Online:
Visits:
Stories:
Profile image
By Alton Parrish (Reporter)
Contributor profile | More stories
Story Views

Now:
Last Hour:
Last 24 Hours:
Total:

How Species Extinction Affects Complex Ecosystems

Monday, March 6, 2017 3:04
% of readers think this story is Fact. Add your two cents.

(Before It's News)

Research by the University of Southampton has found that methods used to predict the effect of species extinction on ecosystems could be producing inaccurate results. This is because current thinking assumes that when a species vanishes, its role within an environment is lost too.

However, scientists working on a new study have found that when a species, (for example a group of sea creatures), is wiped out by a catastrophic event, other species can change their behaviour to compensate, exploiting the vacant role left behind. This leads to positive or negative effects on ecosystems, and in turn, either better or worse outcomes than current estimates would suggest.

At present, predictions assume that any contribution is completely lost at the point of extinction -leading to a decline in ecosystem performance.

 
Blue and Brown Spiny Brittle Star
Credit; University of Southampton

The findings are published in the journal Scientific Reports. Lead author Matthias Schmidt Thomsen, of Ocean and Earth Science at the University of Southampton, says: “We have known for some time that a reduction in biodiversity has negative ecological consequences, but predictions of what happens to an ecosystem have not accounted for the occurrence of compensatory responses.”

He added: “Our study provides evidence that the response of surviving species to novel circumstances can, at least partially, offset, or indeed exacerbate, changes in an ecosystem that are associated with species removal.”

The researchers based their findings on the interaction of species in a community of invertebrates (such as clams, shrimps and worms) obtained from marine seabed samples collected in Galway Bay, Ireland. Bottom dwelling marine organisms are particularly vulnerable to extinction because they are often unable to avoid disturbance. These organisms are important because they churn up sediments from the bottom of the ocean, a process known as ‘bioturbation’, playing a vital role in returning nutrients to surrounding water as food for other creatures.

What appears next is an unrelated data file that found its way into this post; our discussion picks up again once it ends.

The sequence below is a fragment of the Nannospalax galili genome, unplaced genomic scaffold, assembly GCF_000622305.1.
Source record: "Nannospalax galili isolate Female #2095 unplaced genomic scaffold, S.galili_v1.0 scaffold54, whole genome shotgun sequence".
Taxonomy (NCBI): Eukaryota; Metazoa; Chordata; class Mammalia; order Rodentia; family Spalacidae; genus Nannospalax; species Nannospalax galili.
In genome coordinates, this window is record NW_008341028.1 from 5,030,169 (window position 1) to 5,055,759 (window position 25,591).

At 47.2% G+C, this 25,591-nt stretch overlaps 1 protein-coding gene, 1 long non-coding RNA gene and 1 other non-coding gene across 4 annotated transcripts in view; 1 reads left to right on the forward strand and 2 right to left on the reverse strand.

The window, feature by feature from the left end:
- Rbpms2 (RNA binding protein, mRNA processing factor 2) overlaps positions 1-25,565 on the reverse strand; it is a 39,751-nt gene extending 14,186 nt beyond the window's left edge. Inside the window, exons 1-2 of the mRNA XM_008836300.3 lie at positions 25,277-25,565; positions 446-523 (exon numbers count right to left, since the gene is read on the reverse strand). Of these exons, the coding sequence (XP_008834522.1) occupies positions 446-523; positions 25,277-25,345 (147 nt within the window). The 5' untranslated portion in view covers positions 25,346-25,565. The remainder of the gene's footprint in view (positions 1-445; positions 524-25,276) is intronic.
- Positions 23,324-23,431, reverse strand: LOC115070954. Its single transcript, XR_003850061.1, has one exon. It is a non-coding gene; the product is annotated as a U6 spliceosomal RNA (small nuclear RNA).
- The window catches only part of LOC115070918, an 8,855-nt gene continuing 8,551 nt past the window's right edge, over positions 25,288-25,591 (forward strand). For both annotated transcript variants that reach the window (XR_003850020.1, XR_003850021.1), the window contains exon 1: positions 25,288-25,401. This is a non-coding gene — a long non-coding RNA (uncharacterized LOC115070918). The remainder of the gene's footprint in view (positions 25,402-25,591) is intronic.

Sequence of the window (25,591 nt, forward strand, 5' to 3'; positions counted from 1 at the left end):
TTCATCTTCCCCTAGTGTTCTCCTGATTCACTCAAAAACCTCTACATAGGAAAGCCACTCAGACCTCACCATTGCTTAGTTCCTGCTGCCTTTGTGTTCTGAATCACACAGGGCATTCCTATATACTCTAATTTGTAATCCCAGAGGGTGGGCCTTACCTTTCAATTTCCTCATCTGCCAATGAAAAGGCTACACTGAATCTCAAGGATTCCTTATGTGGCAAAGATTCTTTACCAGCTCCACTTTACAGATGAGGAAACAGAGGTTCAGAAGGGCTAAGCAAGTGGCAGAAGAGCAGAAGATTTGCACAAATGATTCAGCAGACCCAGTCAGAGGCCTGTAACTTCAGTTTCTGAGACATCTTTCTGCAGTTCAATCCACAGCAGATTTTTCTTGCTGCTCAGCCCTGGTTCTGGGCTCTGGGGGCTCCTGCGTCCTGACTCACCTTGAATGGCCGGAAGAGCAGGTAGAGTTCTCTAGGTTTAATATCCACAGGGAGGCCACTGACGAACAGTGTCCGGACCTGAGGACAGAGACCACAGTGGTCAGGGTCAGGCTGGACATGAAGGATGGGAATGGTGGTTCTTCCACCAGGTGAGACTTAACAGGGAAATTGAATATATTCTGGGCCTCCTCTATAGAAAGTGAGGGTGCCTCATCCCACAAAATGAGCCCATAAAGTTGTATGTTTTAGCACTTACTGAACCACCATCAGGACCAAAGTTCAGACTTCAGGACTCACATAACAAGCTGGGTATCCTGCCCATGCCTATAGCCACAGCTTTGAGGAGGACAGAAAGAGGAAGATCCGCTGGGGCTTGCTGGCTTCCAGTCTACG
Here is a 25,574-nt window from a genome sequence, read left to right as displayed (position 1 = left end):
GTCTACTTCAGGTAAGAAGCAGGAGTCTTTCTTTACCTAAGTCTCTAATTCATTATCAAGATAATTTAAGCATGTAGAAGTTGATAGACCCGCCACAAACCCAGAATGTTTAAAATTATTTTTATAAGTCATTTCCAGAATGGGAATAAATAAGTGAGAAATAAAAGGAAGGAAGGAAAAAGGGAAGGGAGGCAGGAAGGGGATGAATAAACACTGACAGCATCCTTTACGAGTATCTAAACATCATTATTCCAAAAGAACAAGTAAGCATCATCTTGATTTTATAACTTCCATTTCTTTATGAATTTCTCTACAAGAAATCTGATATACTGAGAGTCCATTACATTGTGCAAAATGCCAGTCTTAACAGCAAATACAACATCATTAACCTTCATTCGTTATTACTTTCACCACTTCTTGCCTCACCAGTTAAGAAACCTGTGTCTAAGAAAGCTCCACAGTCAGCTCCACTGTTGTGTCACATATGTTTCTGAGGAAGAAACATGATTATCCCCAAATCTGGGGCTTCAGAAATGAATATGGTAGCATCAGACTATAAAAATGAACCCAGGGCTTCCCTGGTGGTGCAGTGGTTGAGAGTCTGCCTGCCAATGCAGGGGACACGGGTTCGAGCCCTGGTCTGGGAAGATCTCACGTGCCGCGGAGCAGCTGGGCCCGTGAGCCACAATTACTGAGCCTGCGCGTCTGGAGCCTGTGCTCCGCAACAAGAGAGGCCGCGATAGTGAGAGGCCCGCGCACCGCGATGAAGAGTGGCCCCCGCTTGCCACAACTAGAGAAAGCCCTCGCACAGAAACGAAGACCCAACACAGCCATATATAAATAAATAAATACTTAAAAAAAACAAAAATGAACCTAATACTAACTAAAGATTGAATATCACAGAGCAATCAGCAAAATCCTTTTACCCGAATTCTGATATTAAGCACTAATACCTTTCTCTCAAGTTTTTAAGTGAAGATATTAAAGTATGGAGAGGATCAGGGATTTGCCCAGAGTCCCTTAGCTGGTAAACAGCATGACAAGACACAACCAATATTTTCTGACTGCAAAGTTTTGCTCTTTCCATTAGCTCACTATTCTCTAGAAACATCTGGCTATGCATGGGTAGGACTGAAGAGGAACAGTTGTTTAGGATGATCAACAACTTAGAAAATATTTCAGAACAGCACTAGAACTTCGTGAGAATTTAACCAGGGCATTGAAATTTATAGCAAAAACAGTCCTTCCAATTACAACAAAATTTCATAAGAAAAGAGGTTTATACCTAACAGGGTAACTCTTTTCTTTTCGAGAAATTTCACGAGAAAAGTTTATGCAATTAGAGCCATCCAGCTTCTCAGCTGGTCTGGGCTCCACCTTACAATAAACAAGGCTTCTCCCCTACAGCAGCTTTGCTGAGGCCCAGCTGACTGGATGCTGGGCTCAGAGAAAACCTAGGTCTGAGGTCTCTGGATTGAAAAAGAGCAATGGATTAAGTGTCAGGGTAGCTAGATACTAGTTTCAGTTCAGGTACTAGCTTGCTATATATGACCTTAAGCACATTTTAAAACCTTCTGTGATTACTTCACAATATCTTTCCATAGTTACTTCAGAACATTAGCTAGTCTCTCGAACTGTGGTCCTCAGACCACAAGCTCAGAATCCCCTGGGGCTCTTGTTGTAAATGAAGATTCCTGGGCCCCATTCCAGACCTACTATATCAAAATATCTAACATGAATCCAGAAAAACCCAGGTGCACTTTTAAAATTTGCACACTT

Using mathematical simulations, the team were able to explore what happens to the bioturbation process as species are removed from the system under different extinction scenarios. The simulations also accounted for the nuances of how other creatures would react as circumstances change. The direction and strength of response depends on the type of compensation and the extinction scenario.

Co-author, Dr Clement Garcia, an ecologist from the Centre for Environment, Fisheries and Aquaculture Science in Lowestoft said “There have been concerns over the gradual erosion of our natural habitat for some time. These findings will help resolve some of the detail that has previously been unavailable, allowing us to better identify both vulnerabilities and opportunities that coincide with environmental change and human endeavour.”

The team’s findings have important implications for the conservation of biological resources and habitat, and will support the refinement of models that are used to predict the consequences of human activity and environmental change.

 
 
 

Contacts and sources:
Peter Franklin 
University of Southampton 

Citation:  ’Consequences of biodiversity loss diverge from expectation due to compensatory responses‘ by Matthias S. Thomsen, Martin Solan, Jasmin A. Godbold, Clement Garcia, Stefan G. Bolam and Ruth Parker, Scientific Reports DOI: 10.1038/ :

Report abuse

Comments

Your Comments
Question   Razz  Sad   Evil  Exclaim  Smile  Redface  Biggrin  Surprised  Eek   Confused   Cool  LOL   Mad   Twisted  Rolleyes   Wink  Idea  Arrow  Neutral  Cry   Mr. Green

Top Stories
Recent Stories
 

Featured

 

Top Global

 

Top Alternative

 

Register

Newsletter

Email this story
Email this story

If you really want to ban this commenter, please write down the reason:

If you really want to disable all recommended stories, click on OK button. After that, you will be redirect to your options page.